The Jakarta Post
In a recent study, Quamrul Ashraf and Oded Galor reported hump-shaped effects of heterozygosity (having dissimilar pairs of genes for any hereditary characteristic) on economic development, finding that too little of it or too much of it is associated with underdevelopment. Intermediate heterozygosity is found to correlate with the most advanced development.
Intriguing questions arise from these findings. How can a country arrive at an intermediate level of heterozygosity? The most obvious answer is migration. With it, zygosity is shuffled.
Second, one can also hypothesize along the same line that an intermediate level of multiculturalism or 'heteromemetisity' in Richard Dawkin's terms is associated with advanced development.
While meiosis is indispensable for a changing zygosity, multiculturalism can change through a myriad of mechanisms.
One of them is cooperation, which people like Matt Ridley consider the most important engine of progression in human history in contrast to competition that in many cases end up in with no result. Our current epoch should perhaps be referred to as the epoch of cooperation.
Countless institutions, both large and small, attempt to advance seamless cooperation across different tribes, nations and continents with amazing outcomes in the form of positive results in human progress.
Cooperation needs promotion. The Pacific Economic Cooperation Council (PECC) is an example of an organization that has been successful in promoting cooperation in a seemingly chaotic environment.
Convened for the first time in Australia in 1980, it aided in the formation of APEC. It plans to hold its 2013 general meeting in Vancouver, Canada, on June 3-5 .
By hosting the general meeting, Canada declares its intention to rediscover Asia. Given a quasi steady-state development in the most advanced countries of western Europe and North America 'Asianization' has become a universal imperative.
Asia has the highest birthrate, it is also where the largest portion of world income is earned and spent, and the largest movement of export and import goods. However, Asia is by no means heaven, but the rise of Asia is one of the most exciting developments in the world today.
Canada is a large and advanced economy, belonging to the G7. Although, it is underrepresented in Asia. Only 11.5 percent of its exports go to Asia. It receives less than 11 percent of Asian exports.
Of the outward stock of Canada's direct foreign investment only 9.7 percent is hosted in Asia. These numbers clearly point to a pressing need for diversification, which adds to stability and, as indicated earlier, creativity and innovation. In designing and carrying out such diversification Canada can count on Asian migrants who lately make up the largest flow of migrants to Canada.
The Vancouver General Meeting of PECC has an agenda that reflects contemporary human predicament. It seeks to persuade leaders of the region on the need to take up financial governance into their meeting in Bali in October this year, to reignite the Doha Development Agenda of the WTO which is going to stage ministerial meetings in Bali in December this year, to urge ministers to consolidate the messy regionalism in the Asia Pacific with the Bogor Go als in mind, to agree on an outcome-based Economic and Technical Cooperation (Ecotech) with a view to enabling less developed economies to produce and bring into commerce tradable goods and services on a mutually beneficial basis, to push progress in connectivity by addressing difficult issues such as public private partnerships (PPPs).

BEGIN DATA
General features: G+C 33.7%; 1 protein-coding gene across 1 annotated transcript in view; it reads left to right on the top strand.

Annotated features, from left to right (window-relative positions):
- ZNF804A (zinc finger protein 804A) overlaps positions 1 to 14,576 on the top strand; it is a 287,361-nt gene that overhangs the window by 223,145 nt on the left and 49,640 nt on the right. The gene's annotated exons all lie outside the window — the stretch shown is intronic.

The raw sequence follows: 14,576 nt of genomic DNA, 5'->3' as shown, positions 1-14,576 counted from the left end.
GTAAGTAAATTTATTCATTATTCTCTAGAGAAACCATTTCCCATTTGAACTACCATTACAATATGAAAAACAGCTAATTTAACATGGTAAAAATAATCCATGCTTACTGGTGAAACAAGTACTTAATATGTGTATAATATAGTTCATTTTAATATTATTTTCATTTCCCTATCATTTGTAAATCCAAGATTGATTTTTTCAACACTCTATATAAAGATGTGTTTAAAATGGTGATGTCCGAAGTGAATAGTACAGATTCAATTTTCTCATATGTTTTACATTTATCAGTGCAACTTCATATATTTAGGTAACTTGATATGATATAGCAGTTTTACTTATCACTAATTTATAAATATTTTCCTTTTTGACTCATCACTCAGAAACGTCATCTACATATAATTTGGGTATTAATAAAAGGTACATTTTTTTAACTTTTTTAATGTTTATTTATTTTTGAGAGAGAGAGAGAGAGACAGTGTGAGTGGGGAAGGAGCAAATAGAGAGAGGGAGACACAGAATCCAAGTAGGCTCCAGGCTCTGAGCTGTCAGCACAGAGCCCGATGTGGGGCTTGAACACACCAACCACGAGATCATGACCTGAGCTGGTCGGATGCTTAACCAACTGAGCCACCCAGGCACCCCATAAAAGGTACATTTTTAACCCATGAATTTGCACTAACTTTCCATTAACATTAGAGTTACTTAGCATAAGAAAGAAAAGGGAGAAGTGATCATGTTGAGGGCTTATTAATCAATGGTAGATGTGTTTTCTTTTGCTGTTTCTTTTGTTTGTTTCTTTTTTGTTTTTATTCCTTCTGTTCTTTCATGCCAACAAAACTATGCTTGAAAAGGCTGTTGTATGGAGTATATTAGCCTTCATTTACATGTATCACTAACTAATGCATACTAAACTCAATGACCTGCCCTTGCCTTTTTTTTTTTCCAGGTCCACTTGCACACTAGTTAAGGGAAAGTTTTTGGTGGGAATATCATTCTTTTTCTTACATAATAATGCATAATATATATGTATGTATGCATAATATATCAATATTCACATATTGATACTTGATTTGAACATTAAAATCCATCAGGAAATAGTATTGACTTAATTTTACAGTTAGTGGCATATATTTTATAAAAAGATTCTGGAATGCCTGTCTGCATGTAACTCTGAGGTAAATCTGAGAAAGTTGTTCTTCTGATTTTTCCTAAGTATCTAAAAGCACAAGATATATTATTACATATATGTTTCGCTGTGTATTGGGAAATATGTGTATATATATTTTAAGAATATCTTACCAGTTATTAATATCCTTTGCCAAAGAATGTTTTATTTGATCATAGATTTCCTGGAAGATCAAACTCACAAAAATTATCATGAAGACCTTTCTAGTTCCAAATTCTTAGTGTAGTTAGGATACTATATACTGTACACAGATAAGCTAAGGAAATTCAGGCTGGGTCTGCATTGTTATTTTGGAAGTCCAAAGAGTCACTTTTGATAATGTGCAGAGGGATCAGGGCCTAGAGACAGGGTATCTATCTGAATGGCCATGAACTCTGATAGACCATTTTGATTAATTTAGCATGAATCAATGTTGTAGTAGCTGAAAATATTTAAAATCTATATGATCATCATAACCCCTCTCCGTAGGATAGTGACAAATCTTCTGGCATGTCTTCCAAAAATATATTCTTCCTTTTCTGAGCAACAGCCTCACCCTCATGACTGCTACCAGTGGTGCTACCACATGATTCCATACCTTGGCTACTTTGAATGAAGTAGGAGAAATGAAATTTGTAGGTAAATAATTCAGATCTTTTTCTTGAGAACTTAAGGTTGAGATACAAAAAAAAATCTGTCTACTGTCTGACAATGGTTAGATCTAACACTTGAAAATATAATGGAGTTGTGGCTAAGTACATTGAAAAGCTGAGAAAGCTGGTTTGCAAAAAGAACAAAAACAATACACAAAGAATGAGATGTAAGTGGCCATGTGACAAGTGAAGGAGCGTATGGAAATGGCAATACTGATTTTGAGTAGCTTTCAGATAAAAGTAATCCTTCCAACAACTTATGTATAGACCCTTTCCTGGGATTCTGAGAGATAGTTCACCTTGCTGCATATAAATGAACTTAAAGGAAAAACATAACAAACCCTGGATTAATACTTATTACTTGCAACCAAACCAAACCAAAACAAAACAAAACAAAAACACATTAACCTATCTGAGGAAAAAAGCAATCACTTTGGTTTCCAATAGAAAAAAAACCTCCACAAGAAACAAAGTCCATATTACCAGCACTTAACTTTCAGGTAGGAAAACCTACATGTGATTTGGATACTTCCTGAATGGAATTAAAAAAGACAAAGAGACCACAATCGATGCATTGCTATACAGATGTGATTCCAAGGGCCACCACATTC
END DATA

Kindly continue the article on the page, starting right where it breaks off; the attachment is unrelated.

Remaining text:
In short, Vancouver agenda for PECC's 2013 General Meeting is highly similar to that of APEC. It pays balanced attention to competitiveness, more inclusion or greater equity and sustainability.
There are a number of things that Canada and Indonesia can contribute to the Asia-Pacific cooperation. Canada is the world's second-largest landmass with tens of thousands of lakes while Indonesia is the world's largest archipelago with thousands of islands. Such contrast in geography can serve as a source of great synergy. Canadians and Indonesians are similarly diverse, genetically and culturally, seeking to provide a base for great diversity at different stages of progression.
Economically, Canada and Indonesia share some commonalities such as the challenges of resource management and some complementarities such as Canada's slow growth compared to its advanced development and Indonesia's higher pace of growth despite a much lower level of development, as well as Canada's predominantly service-based economy and Indonesia's revitalized manufacturing industry.
Canada's very high per capita income at a moderate Gini coefficient and very high human development index (HDI) must be of relevance for Indonesia with its prolonged struggle on the middle-income path or even Sisiphean path, high Gini coefficient and low, albeit rising HDI.
Undoubtedly, physical distance continues to play a role in shaping relations between nations, in spite of the widely celebrated fall in transportation costs. The Asianization in the sense of adding to diversity by adopting more things that are Asian, is a universal game that Indonesia is also learning to play and it is likely to focus on greater China. Countries outside China will have to make a lot of noise in order to get heard on the fringes of the throng of China.
Yet, a complex portfolio of relations rather than a one-sided reliance on one big basket is the more probable path to development as Ashraf and Galor found out in their study on economic development and heterozygosity.
The writer is chair of the board of directors, CSIS Foundation, Jakarta.
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